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Stephen Colbert wants his super PAC back. What if Jon Stewart won't give it to him?

Now that he is no longer running for president of the United States of South Carolina, Stephen Colbert wants his super PAC back. But John Stewart seems to have no plans to return the cash.

By Staff writer / January 25, 2012

In this photo, Stephen Colbert (c.) and Jon Stewart (r.) hold hands during The Colbert Report, as Trevor Potter looks on earlier in January. During the episode, Colbert legally transferred his super political action committee to Stewart, his friend and Comedy Central cohort. Dropping by from 'The Daily Show,' Stewart happily signed the documents and accepted the post, which was ceremonially observed by the two holding hands and bodily transferring the PAC powers.

Comedy Central, Kristopher Long/AP

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Stephen Colbert’s super PAC – or rather, the super PAC Stephen Colbert used to control – is being held hostage by Jon Stewart, in case you haven’t heard. It’s now day three of this national crisis. Will Mr. Colbert ever get his money back from its “evil stepfather”?

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“Don’t hurt my $ Jon!” Colbert tweeted on Wednesday morning. “It has sentimental value, and even more monetary value!”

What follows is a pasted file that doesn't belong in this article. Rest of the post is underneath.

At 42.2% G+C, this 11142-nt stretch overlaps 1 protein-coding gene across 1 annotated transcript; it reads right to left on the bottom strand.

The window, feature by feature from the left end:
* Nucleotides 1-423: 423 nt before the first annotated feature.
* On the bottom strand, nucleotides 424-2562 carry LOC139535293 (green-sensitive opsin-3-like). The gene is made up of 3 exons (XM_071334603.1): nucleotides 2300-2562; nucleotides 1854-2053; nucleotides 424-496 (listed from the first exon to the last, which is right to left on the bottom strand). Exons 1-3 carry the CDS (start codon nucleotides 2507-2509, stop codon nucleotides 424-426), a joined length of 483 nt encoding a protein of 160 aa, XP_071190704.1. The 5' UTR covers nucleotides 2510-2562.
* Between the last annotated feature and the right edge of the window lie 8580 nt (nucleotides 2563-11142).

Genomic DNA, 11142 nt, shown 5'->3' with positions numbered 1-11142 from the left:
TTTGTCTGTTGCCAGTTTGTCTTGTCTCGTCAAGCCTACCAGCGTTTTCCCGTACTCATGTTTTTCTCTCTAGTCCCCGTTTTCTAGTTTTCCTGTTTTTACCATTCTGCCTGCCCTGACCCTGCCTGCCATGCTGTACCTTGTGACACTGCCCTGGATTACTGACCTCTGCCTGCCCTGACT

Yes, yes, we think Colbert will regain his cash. But first, let’s back up and explain what’s happening for those of you who are just tuning in.

Last year the “Colbert Report” host formed his own super political-action committee in order to satirize how unlimited bucks now flow into the political system. In particular, he’s taken aim at the semi-fiction that candidates don’t coordinate with super PACs that support them. (All a candidate has to do is go on “Fox and Friends” and announce to the world what he wants his own friends to do. Super PAC officials can listen to that like everybody else.)

Then Colbert decided to explore running for president of South Carolina, after an actual poll showed him getting the support of 5 percent of Palmetto State GOP voters. He had to give up control of his super PAC to maintain the façade of non-coordination. He gave the keys to Mr. Stewart, in a handshake ceremony that had green light and spooky music. As we’ve said before, they looked like Severus Snape and Narcissa Malfoy doing the Unbreakable Vow in “Harry Potter and the Half-Blood Prince.”

But Colbert’s exploration cratered. He couldn’t get on the ballot in South Carolina, and there are no write-ins, so he urged South Carolinians to vote for Herman Cain, since Cain has dropped out but his name remained on the ballot. (OK, when we put it that way, it sounds like a steampunk version of a Dickens plot, doesn’t it? All it needs is a plucky orphan and a lame dog.)

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